Cumberland sauce is one of my favorite things for a game meat. It's acid enough to cut some of the gamey quality (although the backwoodsman in me kinda likes that) without being overpowering like a Bordellaise or Bernaise. It also rocks out loud if you crumble some bleu cheese over the tenderloins while they are resting, then you get that whole, velvety sharp cheesy thing going all through the meat when you slice it.

Served with a nice French Onion Soup and fresh baguettes. This is truly a meal worth the going out into the woods and hunting down part.


Wednesday, January 03, 2007

I Am Not the Only Smart Ass in My Family

Which is something that comforts me and hardly anyone else. My cousin, is an attorney for our nation. He had every opportunity to take his degrees (U of A/Harvard Law) and cash in big time. He chose to come back to the rez and work for our people. His main reasoning was that as a gay man he gets a lot less shit (like, none) for that on the rez. He also enjoys taking on dumbass county, state, and federal attorneys and turning them green.

He called me this afternoon to tell me about a conference he had today. The Apache wars in Arizona were not all that long ago. They were a vicious and brutal time in the history of our state. During that turmoil a lot of things like reservation boundries and treaty issues that were supposed to be decided law went up for grabs to what ever hand could take and hold them.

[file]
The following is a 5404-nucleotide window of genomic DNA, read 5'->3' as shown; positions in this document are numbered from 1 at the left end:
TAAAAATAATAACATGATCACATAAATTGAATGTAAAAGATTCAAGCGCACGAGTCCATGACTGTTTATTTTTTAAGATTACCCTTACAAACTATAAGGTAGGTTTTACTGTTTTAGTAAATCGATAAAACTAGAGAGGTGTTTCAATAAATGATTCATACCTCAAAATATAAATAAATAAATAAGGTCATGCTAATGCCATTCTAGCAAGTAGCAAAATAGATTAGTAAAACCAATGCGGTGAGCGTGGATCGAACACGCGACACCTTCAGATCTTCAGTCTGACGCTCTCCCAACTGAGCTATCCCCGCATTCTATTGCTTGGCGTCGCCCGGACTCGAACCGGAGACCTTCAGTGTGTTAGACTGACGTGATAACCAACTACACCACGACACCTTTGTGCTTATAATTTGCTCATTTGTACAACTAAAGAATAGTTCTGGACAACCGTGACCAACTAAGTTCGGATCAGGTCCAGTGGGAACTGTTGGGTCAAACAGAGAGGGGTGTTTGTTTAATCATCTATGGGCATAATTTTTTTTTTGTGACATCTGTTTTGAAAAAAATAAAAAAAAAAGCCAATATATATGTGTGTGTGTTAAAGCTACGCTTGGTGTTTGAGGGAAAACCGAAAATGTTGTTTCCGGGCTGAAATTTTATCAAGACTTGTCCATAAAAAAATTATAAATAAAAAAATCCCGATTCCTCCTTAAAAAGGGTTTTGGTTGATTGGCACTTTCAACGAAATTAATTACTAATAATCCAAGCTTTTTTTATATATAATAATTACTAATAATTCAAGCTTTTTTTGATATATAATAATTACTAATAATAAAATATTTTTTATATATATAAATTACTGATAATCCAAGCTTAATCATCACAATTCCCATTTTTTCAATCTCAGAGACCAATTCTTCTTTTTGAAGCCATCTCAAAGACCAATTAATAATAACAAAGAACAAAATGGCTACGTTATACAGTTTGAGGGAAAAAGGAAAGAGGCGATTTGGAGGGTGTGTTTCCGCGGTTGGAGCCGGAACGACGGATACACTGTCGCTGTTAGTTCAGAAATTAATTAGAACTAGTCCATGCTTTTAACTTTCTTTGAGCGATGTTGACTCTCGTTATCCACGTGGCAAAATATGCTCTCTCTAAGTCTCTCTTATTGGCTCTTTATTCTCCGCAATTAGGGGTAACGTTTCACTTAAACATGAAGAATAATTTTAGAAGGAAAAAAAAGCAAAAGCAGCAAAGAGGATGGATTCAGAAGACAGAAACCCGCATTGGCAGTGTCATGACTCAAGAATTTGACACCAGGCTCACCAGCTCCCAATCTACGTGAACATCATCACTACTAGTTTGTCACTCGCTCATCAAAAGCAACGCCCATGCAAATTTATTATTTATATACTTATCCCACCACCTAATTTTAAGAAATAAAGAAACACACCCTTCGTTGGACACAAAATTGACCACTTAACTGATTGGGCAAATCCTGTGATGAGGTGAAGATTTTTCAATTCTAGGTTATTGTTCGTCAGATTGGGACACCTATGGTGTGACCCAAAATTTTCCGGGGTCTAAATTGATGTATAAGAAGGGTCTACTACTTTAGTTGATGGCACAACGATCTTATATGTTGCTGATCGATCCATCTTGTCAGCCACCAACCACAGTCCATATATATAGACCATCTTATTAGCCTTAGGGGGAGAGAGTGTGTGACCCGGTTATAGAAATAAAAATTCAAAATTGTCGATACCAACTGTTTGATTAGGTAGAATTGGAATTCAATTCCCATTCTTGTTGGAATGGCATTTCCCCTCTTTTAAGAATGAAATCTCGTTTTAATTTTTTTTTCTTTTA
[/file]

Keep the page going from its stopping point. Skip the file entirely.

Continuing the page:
He has been trying to negotiate with one rancher who claims title to a large section of land that my cousin feels clearly was granted to the Apache in 1845, and again, at Geronimo's first surrender. The rancher is claiming all kinds of things, but mostly it comes down to "squatter's rights." Here is the exchange that took place this afternoon as related by my cousin, the brilliant attorney.


"My family has been on this land ranching for over one hundred and thirty years!"

My Cousin

"Then you understand our problem exactly. Good."

Big Brass Blog

Malibu Moment

On a comment thread at Blondesense on Global Warming I left a comment about something I said over the New Year's Holiday while at Malibu.

First off, I don't live in Malibu. I sometimes get to work for people that do. Sometimes, they even let me stay in the big house.

What got to me here was that I'm in a gated, gaurded estate, within a gated, gaurded community. I'm watching football, doing all that American new year's day stuff and I hear my host (and boss and friend) waxing all poetic about the dangers and hardships of living in Malibu during an El Niño year. I mean, jeezus horatio christ on a motherfucking skateboard, he was using Malibu and hardships in the same goddamn sentence.

Having no reputation as being somebody who will hold his tongue, I horned in on the conversation. Saying:
That's because you guys didn't do any basic research. Didn't the realtors tell you that Malibu is a Chumash word? It is. It means don't fucking live here white man."

Even if it ended up costing me future gigs it would have been well worth it, just to see the looks on their faces. As luck would have it, I have another gig coming up with my host/boss/friend in two weeks.